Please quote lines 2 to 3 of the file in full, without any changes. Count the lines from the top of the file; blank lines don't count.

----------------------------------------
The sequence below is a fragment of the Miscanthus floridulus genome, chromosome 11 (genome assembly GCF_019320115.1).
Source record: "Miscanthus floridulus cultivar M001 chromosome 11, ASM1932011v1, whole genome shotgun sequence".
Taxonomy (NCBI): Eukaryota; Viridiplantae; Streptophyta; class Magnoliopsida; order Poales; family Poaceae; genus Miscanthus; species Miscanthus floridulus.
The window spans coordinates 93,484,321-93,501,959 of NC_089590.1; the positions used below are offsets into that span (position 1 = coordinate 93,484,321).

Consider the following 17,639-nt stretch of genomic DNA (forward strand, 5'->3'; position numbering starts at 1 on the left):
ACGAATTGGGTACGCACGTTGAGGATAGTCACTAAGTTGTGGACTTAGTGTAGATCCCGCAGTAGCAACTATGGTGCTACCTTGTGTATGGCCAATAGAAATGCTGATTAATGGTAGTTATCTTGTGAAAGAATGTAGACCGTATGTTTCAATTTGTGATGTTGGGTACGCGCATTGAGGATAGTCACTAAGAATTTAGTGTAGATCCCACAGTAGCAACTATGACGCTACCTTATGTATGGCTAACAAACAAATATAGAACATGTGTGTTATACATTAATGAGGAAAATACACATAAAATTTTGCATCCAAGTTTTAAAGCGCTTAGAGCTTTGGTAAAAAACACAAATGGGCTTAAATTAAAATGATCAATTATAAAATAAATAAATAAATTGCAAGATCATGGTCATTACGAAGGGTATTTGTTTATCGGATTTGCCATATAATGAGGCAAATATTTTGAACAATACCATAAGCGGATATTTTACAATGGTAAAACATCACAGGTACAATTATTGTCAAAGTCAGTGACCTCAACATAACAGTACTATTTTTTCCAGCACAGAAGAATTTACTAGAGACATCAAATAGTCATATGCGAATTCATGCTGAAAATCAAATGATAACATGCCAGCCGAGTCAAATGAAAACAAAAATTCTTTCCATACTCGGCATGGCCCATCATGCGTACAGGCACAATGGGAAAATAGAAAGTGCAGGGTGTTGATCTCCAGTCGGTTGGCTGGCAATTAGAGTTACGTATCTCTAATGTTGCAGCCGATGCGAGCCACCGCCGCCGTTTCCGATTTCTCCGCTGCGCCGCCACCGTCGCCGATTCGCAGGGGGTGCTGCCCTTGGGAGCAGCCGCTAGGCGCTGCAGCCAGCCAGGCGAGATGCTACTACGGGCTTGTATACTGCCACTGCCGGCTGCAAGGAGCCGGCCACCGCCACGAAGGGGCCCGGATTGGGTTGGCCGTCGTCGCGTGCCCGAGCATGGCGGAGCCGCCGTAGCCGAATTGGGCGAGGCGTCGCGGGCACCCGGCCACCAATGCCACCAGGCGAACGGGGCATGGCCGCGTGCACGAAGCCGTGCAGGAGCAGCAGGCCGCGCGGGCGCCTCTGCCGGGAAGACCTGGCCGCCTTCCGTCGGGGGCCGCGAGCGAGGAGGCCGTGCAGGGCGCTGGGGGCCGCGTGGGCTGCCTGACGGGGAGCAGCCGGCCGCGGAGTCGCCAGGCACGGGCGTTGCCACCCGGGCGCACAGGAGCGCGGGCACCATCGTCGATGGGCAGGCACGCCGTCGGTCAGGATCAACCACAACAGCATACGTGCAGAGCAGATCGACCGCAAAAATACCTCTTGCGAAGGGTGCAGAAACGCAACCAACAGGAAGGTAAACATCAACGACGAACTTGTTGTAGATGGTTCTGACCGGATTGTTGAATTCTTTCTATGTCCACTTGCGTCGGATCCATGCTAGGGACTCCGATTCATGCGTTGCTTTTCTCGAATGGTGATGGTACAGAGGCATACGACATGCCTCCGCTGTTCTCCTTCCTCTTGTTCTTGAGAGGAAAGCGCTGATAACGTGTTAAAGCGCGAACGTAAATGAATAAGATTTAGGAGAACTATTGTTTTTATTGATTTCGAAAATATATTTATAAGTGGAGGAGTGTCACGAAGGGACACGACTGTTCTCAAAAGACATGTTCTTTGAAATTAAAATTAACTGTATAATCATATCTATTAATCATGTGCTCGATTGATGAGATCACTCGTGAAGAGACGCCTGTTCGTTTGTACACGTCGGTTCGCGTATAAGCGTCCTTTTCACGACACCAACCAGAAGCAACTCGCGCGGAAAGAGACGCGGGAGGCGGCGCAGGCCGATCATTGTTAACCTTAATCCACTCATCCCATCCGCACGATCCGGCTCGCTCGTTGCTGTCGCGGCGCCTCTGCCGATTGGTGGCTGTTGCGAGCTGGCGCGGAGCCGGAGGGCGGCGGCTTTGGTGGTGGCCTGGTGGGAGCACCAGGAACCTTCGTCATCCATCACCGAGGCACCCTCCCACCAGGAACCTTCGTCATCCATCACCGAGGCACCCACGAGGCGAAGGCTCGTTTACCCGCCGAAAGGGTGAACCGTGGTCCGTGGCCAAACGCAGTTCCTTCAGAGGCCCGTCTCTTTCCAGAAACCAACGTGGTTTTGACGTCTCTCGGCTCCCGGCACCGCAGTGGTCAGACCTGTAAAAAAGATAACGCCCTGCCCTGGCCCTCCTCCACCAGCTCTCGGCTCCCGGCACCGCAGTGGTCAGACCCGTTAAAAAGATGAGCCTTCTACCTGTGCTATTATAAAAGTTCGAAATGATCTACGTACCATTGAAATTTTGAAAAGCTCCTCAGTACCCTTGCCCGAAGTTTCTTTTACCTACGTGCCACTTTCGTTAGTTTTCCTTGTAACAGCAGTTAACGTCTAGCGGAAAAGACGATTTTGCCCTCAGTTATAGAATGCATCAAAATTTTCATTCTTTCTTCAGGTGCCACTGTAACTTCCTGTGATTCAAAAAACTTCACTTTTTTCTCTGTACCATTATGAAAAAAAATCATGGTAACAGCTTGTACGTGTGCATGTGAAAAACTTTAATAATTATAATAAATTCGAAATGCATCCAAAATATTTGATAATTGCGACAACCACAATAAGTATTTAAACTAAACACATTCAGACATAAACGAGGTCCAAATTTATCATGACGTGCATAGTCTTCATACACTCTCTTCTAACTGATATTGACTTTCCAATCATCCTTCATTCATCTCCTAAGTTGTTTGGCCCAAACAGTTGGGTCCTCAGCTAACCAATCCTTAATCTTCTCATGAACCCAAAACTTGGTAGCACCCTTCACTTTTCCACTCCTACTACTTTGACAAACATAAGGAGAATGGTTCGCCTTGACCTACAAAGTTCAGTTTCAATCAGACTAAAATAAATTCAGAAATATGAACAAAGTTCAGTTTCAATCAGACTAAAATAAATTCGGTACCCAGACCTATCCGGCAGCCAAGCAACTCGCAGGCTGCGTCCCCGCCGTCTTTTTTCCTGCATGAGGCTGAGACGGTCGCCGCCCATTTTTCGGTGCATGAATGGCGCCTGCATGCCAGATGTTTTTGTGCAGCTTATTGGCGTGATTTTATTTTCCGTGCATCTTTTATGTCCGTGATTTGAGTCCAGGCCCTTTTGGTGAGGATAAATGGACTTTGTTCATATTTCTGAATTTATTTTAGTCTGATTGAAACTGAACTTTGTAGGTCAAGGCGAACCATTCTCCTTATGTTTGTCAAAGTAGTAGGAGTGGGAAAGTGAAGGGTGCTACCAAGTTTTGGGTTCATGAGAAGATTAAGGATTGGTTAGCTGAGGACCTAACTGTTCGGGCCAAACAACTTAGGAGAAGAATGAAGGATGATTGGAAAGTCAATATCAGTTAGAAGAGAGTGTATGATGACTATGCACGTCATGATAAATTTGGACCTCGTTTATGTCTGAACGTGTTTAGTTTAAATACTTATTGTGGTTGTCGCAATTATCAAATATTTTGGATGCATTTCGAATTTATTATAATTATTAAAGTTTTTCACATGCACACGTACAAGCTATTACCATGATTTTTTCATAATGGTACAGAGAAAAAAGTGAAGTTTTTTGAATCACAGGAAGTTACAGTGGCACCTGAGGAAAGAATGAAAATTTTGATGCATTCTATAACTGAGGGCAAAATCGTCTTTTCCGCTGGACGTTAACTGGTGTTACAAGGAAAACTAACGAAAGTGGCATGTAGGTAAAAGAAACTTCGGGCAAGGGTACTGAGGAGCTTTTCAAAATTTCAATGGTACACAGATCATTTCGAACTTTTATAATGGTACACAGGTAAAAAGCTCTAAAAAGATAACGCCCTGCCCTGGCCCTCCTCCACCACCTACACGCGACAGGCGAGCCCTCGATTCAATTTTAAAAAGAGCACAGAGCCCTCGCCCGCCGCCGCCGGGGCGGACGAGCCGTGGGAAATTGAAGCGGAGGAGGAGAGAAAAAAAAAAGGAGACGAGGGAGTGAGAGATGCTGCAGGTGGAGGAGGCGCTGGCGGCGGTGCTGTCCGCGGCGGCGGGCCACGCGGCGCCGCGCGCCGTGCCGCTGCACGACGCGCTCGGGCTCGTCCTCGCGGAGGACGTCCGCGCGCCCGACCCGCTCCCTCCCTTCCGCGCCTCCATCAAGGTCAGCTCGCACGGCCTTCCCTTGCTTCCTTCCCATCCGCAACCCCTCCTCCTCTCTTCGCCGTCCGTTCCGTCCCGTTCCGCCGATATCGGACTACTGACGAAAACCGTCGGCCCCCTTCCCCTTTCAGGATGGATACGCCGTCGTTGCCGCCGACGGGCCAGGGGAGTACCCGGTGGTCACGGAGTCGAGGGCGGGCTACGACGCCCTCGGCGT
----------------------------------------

Source record: "Miscanthus floridulus cultivar M001 chromosome 11, ASM1932011v1, whole genome shotgun sequence".
Taxonomy (NCBI): Eukaryota; Viridiplantae; Streptophyta; class Magnoliopsida; order Poales; family Poaceae; genus Miscanthus; species Miscanthus floridulus.